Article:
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Issue 108 - Be More Concerned With What You Can Do for Others Than What Others Can Do for You. You'll be Surprised at the Results

Woodens Wisdom
Wooden's Wisdom - Volume 3 Issue 108
Craig Impelman Speaking |  Championship Coaches |  Champion's Leadership Library Login

 

BE MORE CONCERNED WITH WHAT YOU CAN DO FOR OTHERS THAN WHAT OTHERS CAN DO FOR YOU.  YOU'LL BE SURPRISED AT THE RESULTS

 
This favorite maxim of Coach Wooden's provides a clear description of what an individual's attitude should be in order to be a great teammate.
 
Team spirit is reflected in everyday action, not just talk.
 
In his book Levitation’s View, former UCLA All-American Willie Naulls described a road trip his team took with Coach Wooden in 1953 that demonstrated team spirit in its truest sense:
 
Christmas holiday season of my sophomore year found me, at the age of 19, boarding an airplane at the Los Angeles airport, destination Lexington, Kentucky.
 
Our team was a traveling group of about 12 players; Coach Wooden; one assistant; our trainer Ducky Drake and one manager.
 
Our mission, as I found out later, was not only to play in the University of Kentucky Invitational Holiday Basketball Tournament, but also to integrate Lexington and its hotel, movie theater and basketball pavilion.
 
It should be noted that Coach Wooden had brought his 1951 team with two African-American players to play at the University of Kentucky as well.
 
This was significant since Kentucky’s league, the Southeastern Conference, would not have its first black scholarship athlete until 1966; Perry Wallace of Vanderbilt. Mr. Wallace is currently a professor of law at the Washington College of Law.
 
Willie continued his account as follows:
 
From the airport in Lexington, we were bussed together to the hotel downtown where we would be staying. What's the big deal? Well, Johnnie Moore (another player covered with black skin) and I sat at the front of the bus in Lexington, Kentucky and in front of all our teammates.
 
Coach and Ducky sat in the front seats on the other side of the bus. John and I hadn’t planned it that way, but the front seat simply had more legroom and we boarded the bus first. A first in the front row of a public or private bus occupied by African-Americans and Anglo-Americans in Lexington, Kentucky.
 
We all stayed together in the Lexington Hotel, a first in that town. Management would not let the spirit of integration sleep in their rooms, so we were relegated to the basement's boiler room on little cots.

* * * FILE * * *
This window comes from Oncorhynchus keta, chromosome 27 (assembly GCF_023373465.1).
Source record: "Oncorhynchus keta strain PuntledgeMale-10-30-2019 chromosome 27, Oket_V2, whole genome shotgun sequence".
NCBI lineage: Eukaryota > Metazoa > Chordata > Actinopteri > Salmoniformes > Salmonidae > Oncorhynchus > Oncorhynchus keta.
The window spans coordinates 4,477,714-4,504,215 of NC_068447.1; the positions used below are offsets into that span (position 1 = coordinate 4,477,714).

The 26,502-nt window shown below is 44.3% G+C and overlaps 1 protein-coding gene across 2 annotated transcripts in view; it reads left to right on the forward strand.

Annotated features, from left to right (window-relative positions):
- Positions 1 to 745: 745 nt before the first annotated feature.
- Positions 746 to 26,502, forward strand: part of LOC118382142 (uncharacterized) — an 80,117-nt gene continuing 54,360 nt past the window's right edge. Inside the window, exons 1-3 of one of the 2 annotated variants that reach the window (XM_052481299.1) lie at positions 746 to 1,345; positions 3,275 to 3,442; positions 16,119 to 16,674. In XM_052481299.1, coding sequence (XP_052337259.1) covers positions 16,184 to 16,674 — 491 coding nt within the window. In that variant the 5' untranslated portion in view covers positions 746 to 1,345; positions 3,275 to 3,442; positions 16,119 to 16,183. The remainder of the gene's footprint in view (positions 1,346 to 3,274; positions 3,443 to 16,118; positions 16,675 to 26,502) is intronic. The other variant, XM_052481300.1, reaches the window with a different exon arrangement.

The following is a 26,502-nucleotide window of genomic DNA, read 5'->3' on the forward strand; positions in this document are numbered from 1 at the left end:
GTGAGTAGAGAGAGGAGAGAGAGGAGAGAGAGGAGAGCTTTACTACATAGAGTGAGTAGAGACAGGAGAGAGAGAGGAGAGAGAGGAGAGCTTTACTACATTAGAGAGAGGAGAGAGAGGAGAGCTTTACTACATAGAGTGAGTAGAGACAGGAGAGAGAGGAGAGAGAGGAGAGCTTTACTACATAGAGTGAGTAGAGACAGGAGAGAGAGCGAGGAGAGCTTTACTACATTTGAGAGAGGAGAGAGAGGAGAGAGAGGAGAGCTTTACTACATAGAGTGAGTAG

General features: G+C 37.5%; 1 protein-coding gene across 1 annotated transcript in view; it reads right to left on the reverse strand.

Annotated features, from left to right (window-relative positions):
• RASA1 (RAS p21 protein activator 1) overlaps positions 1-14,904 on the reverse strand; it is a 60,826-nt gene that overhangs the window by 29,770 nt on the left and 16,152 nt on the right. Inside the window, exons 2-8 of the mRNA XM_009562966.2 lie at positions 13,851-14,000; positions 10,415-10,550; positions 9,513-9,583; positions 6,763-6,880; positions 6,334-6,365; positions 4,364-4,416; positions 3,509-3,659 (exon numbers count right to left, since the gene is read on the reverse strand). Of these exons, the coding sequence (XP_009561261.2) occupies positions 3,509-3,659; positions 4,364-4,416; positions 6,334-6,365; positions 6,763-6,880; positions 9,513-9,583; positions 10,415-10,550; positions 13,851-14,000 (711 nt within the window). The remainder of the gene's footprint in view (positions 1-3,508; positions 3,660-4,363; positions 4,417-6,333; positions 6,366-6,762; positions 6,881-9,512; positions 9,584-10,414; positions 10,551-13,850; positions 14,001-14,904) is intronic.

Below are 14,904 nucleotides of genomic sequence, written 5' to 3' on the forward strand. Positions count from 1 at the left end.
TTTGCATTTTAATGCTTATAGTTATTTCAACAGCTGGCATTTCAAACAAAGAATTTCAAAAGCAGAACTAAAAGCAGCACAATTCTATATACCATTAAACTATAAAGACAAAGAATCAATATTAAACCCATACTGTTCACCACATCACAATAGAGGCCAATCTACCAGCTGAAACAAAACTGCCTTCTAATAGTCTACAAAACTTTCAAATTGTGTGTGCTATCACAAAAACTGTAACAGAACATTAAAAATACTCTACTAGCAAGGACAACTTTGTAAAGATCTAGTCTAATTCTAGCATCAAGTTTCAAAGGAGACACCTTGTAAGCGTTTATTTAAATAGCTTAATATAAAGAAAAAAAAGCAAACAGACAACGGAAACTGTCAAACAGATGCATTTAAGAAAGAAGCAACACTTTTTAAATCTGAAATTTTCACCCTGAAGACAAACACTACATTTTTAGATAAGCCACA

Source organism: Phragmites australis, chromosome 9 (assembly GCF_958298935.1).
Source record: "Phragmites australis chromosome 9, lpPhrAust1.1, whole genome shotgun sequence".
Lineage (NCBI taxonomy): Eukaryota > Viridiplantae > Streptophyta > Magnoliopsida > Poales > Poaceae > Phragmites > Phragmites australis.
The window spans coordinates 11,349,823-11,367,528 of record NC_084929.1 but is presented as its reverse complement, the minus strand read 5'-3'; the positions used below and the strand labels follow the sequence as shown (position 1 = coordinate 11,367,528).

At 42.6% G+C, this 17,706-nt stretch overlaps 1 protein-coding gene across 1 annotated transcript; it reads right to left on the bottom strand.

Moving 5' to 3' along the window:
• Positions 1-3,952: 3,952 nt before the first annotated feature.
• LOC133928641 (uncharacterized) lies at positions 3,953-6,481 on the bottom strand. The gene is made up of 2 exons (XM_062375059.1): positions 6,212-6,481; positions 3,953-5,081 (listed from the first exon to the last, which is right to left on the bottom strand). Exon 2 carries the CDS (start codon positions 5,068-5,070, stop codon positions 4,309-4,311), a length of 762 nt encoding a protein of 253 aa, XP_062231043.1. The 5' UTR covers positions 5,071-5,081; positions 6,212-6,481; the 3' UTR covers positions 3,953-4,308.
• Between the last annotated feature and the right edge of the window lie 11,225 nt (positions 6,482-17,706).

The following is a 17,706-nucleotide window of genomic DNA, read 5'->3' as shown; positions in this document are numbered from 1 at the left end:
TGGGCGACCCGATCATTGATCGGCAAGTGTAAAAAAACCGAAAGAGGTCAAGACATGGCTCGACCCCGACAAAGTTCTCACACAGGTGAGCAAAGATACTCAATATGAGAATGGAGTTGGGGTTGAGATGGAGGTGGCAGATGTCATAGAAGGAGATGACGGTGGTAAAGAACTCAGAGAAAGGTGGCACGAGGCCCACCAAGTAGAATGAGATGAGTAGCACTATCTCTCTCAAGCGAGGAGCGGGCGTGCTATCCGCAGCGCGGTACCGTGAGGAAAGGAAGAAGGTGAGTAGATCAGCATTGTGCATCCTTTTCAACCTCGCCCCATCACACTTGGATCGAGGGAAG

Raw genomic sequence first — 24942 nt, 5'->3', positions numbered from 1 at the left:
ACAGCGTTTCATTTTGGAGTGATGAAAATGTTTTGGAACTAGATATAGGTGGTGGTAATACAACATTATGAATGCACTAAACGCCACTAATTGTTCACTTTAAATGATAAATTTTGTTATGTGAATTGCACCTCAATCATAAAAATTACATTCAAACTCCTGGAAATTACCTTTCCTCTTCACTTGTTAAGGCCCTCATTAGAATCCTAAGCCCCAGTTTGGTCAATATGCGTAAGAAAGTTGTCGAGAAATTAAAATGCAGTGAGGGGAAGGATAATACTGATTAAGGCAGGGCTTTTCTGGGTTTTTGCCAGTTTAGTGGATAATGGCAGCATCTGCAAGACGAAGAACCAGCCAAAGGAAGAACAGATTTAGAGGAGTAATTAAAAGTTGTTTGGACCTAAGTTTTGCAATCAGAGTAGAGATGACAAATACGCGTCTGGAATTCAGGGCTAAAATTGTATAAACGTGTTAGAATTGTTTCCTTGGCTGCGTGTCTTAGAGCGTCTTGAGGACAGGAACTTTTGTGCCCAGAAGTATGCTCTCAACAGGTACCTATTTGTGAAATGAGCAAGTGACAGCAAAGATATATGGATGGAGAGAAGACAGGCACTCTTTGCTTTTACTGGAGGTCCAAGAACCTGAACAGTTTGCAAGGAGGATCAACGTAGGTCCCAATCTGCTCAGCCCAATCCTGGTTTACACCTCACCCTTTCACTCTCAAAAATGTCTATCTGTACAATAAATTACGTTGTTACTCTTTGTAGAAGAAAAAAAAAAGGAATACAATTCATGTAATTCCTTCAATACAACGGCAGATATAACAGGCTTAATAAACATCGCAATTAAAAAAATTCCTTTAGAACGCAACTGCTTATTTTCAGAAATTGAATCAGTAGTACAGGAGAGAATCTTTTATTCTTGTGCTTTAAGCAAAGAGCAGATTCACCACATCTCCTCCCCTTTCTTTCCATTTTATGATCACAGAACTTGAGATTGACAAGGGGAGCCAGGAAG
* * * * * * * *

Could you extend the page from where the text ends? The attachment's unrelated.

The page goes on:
I watched my teammates as they made jokes about the accommodations, but never complained. The humiliation was born by each of us - black and white together. We took turns showering and ate together in a special banquet room. A first in Lexington, Kentucky.
 
We went to their movie theater and sat together-a first in that little college town. Coach was there beside us.
 
We played as an integrated team in their basketball arena. Coach was there to guide us.
 
This story demonstrates great teammates who were more concerned with what they could do for each other than what they could do for themselves.
 

Yours in Coaching,
 
 
Craig Impelman
 
 
Twitter: @woodenswisdom


 

 

 

Watch Video

Application Exercise

COACH'S
Favorite Poetry
AND PROSE


 

 TEAM SPIRIT

  

I have awed at a solo performance,
And spectacular flashy display,
But I crave for the best
And my eyes are more blessed,
When an unselfish team makes a play.

A play that’s so perfect and simple,
With the weaving of role with a role-
Every piece partly seen,
Like a fine-tuned machine,
And you notice not one, but the whole.

Like an orchestra tuned to perfection,
Where harmonious beauty is found,
Every note has a quest-
To be part of the rest,
So the whole is a masterpiece sound.

Every wild one, once blinded by glory,
Is now cured and is one of the tame.
He receives his esteem,
As a part of the team,
And is eager to sacrifice fame.

It’s amazing what teams have accomplished.
It’s astounding how much they have done,
When the ultimate call,
Is when one is for all,
And the credit is reached for by none.

Swen Nater 

 

 

 

 

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